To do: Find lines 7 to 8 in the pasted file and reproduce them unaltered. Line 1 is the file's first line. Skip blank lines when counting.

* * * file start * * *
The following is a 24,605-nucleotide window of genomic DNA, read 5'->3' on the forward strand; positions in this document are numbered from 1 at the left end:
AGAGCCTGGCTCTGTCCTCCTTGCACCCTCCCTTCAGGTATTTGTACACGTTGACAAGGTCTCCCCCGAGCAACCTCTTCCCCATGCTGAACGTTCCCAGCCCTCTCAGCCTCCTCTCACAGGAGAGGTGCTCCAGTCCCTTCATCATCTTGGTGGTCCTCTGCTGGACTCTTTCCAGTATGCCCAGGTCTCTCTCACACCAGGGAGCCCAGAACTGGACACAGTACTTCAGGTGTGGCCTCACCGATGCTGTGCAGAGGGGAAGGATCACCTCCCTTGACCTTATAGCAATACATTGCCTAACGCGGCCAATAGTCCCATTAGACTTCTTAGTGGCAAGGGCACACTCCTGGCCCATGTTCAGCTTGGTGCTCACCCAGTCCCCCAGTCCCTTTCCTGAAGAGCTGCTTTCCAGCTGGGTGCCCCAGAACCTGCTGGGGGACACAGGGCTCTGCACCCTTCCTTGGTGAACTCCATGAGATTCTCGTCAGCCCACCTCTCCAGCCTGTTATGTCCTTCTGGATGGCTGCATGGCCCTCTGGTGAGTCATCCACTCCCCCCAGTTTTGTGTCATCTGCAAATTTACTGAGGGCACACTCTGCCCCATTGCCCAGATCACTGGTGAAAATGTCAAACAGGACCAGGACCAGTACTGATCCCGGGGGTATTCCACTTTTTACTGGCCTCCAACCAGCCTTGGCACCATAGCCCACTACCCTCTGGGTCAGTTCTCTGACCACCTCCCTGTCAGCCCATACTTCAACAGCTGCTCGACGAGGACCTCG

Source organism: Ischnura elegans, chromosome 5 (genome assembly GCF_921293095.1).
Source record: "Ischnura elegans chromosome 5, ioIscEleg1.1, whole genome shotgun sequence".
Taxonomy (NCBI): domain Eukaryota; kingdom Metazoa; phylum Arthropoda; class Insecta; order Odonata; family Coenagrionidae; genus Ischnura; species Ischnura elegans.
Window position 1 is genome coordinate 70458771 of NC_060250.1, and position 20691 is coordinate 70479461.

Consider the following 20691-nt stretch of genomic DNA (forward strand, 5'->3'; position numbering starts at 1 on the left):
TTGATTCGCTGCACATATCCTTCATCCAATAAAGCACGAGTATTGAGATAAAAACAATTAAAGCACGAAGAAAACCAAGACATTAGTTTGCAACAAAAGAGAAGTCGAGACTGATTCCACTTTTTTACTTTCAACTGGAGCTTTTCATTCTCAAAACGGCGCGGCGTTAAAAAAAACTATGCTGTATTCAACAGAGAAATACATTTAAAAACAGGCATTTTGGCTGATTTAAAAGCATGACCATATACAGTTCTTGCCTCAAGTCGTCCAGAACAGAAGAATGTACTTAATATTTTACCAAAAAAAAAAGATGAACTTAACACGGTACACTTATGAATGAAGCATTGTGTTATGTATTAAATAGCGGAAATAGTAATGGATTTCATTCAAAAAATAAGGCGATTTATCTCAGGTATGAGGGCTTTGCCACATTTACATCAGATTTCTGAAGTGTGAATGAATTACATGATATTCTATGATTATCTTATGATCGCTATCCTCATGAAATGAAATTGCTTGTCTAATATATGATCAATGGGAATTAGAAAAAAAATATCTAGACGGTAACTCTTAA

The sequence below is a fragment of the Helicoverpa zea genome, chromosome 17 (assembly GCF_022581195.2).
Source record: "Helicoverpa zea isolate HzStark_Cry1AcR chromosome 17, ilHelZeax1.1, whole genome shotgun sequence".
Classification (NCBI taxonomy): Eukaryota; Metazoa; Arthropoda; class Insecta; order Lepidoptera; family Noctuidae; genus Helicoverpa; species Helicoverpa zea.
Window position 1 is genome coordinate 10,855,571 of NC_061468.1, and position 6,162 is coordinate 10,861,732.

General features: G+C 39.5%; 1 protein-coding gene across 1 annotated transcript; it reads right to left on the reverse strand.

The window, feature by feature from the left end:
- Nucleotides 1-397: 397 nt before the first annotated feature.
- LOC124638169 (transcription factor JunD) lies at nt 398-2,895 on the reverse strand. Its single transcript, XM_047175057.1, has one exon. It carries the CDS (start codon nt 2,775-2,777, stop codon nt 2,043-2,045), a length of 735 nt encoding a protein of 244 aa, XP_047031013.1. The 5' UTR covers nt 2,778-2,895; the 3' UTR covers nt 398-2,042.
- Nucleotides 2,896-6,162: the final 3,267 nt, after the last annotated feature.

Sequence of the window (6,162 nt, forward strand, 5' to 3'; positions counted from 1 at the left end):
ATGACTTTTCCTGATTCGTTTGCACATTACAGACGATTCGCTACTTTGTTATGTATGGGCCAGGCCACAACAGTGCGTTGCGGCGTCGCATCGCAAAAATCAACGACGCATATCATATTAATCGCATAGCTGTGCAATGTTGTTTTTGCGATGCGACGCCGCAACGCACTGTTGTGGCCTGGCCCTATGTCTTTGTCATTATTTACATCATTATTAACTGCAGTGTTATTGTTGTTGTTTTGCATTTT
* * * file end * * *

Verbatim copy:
Consider the following 20691-nt stretch of genomic DNA (forward strand, 5'->3'; position numbering starts at 1 on the left):
TTGATTCGCTGCACATATCCTTCATCCAATAAAGCACGAGTATTGAGATAAAAACAATTAAAGCACGAAGAAAACCAAGACATTAGTTTGCAACAAAAGAGAAGTCGAGACTGATTCCACTTTTTTACTTTCAACTGGAGCTTTTCATTCTCAAAACGGCGCGGCGTTAAAAAAAACTATGCTGTATTCAACAGAGAAATACATTTAAAAACAGGCATTTTGGCTGATTTAAAAGCATGACCATATACAGTTCTTGCCTCAAGTCGTCCAGAACAGAAGAATGTACTTAATATTTTACCAAAAAAAAAAGATGAACTTAACACGGTACACTTATGAATGAAGCATTGTGTTATGTATTAAATAGCGGAAATAGTAATGGATTTCATTCAAAAAATAAGGCGATTTATCTCAGGTATGAGGGCTTTGCCACATTTACATCAGATTTCTGAAGTGTGAATGAATTACATGATATTCTATGATTATCTTATGATCGCTATCCTCATGAAATGAAATTGCTTGTCTAATATATGATCAATGGGAATTAGAAAAAAAATATCTAGACGGTAACTCTTAA